NEW YORK (CNNMoney.com) -- If the ongoing budget woes of the nation's cities and states don't make you nervous, perhaps it should.
Even if you live in a town that hasn't had its police force slashed or school budget cut, there's a chance that the problems faced by many local governments affect you.
As of the end of the first quarter, American households held more than $1 trillion, or more than a third, of the $2.8 trillion in outstanding municipal bonds, according to figures published last week by the Federal Reserve.
That number, of course, doesn't just represent government debt. It also includes bonds issued to pay for roads, sewers, hospitals and other public projects. This illustrates just how exposed mom-and-pop investors are to local economic troubles.
Municipal bonds have always been a popular choice for many Americans. Not only do they offer a tax-free return to investors, they have long been recognized as one of the safest places to put your money.
Municipal bonds started to lose some of their luster in recent months however, as soaring unemployment and falling property values took a bite out of tax revenues.
Credit rating agencies have cut their ratings on seven U.S. cities so far this year. There are fears that several of those, including Central Falls, R.I. or Harrisburg, Penn., could tip over the edge, making their bonds virtually worthless.
"It is reasonable to expect a few cities will get into trouble or perhaps default," said Matt Fabian, a senior analyst at Municipal Market Advisors, an independent municipal bond research firm.
Thus far, rumblings in the muni market have remained rather muted. Still, that has been little consolation to some of the nation's top investors. Earlier this month, Berkshire Hathaway chief and billionaire Warren Buffett warned that he anticipates municipal debt woes will become a "terrible problem" in the future.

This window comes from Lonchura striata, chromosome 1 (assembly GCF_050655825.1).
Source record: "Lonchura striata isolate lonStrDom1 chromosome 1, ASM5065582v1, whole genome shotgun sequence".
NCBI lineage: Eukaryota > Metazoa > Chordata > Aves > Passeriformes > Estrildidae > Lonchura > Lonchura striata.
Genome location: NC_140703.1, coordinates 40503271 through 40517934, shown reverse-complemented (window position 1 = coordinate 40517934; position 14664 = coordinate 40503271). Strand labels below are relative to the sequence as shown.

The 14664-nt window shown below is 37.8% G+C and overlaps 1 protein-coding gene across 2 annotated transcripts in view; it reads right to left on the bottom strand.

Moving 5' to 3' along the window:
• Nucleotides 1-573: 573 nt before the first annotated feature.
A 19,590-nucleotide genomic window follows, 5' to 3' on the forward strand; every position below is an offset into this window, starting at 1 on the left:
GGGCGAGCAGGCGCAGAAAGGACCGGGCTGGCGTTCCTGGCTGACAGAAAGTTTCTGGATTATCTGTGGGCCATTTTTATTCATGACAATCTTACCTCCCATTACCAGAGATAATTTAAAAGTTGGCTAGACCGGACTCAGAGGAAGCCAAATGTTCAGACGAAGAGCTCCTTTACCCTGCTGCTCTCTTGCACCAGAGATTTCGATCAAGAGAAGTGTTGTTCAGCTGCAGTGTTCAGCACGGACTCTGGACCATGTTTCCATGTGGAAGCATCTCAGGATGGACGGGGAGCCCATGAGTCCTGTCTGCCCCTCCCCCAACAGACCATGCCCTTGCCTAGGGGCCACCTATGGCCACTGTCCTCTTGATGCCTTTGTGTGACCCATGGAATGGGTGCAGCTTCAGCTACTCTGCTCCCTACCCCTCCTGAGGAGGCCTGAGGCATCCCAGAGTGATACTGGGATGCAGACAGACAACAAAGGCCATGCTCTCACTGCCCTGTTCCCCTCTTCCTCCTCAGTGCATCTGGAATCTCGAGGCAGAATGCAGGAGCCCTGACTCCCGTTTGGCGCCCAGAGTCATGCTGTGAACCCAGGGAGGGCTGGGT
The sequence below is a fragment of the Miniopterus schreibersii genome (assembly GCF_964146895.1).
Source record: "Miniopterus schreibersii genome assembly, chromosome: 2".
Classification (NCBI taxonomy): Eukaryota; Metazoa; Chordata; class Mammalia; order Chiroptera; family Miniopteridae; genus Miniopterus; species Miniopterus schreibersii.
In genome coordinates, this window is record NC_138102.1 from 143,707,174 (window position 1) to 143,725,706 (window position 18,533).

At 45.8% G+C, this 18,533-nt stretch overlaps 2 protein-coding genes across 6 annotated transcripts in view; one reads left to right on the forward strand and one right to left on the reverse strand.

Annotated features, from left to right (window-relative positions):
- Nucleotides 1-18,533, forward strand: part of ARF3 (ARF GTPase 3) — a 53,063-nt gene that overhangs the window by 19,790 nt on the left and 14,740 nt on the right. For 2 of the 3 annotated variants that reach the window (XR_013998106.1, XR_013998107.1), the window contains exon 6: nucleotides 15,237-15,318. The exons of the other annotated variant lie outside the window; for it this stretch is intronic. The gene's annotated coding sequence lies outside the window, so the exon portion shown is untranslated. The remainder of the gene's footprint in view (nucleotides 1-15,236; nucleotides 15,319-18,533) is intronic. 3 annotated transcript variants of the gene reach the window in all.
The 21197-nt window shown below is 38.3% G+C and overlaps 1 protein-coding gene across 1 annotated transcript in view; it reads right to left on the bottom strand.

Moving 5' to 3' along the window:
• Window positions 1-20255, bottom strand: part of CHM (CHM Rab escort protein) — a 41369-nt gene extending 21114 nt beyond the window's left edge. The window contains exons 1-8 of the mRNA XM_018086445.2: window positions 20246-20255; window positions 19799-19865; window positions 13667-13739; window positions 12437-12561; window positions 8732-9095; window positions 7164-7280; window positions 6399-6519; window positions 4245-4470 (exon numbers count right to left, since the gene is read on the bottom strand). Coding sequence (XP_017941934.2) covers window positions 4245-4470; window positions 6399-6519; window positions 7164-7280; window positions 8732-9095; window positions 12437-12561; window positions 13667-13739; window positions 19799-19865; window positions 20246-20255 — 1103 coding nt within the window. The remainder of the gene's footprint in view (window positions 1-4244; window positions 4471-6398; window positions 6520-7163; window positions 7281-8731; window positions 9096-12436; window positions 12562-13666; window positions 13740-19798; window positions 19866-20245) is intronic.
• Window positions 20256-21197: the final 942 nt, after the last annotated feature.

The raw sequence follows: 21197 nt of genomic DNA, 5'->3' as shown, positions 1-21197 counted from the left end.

Industry trackers like Fabian agree that the government budget crisis epidemic may have a few more years to play out. Still, he and other experts are reluctant to say that the portfolios of everyday investors are poised to take a major hit.
Even if there is a spike in the number of local governments defaulting on their debt, default rates would have to climb pretty high to make much of a dent.
Historically, less than half a percent of investment-grade municipal bonds have defaulted over a five-year period, according to Moody's.
What is also comforting is the fact that many of these municipalities have more options than a cash-strapped consumer or business. Many cities have some flexibility to cut and tax their way out of their problems.
"Governments have a greater array of tools," said John Miller, chief investment officer of Nuveen Asset Management, which oversees approximately $74 billion in fixed-income securities, much of which is made up of municipal bonds. "They really can't go out of business unless the city is totally unviable."
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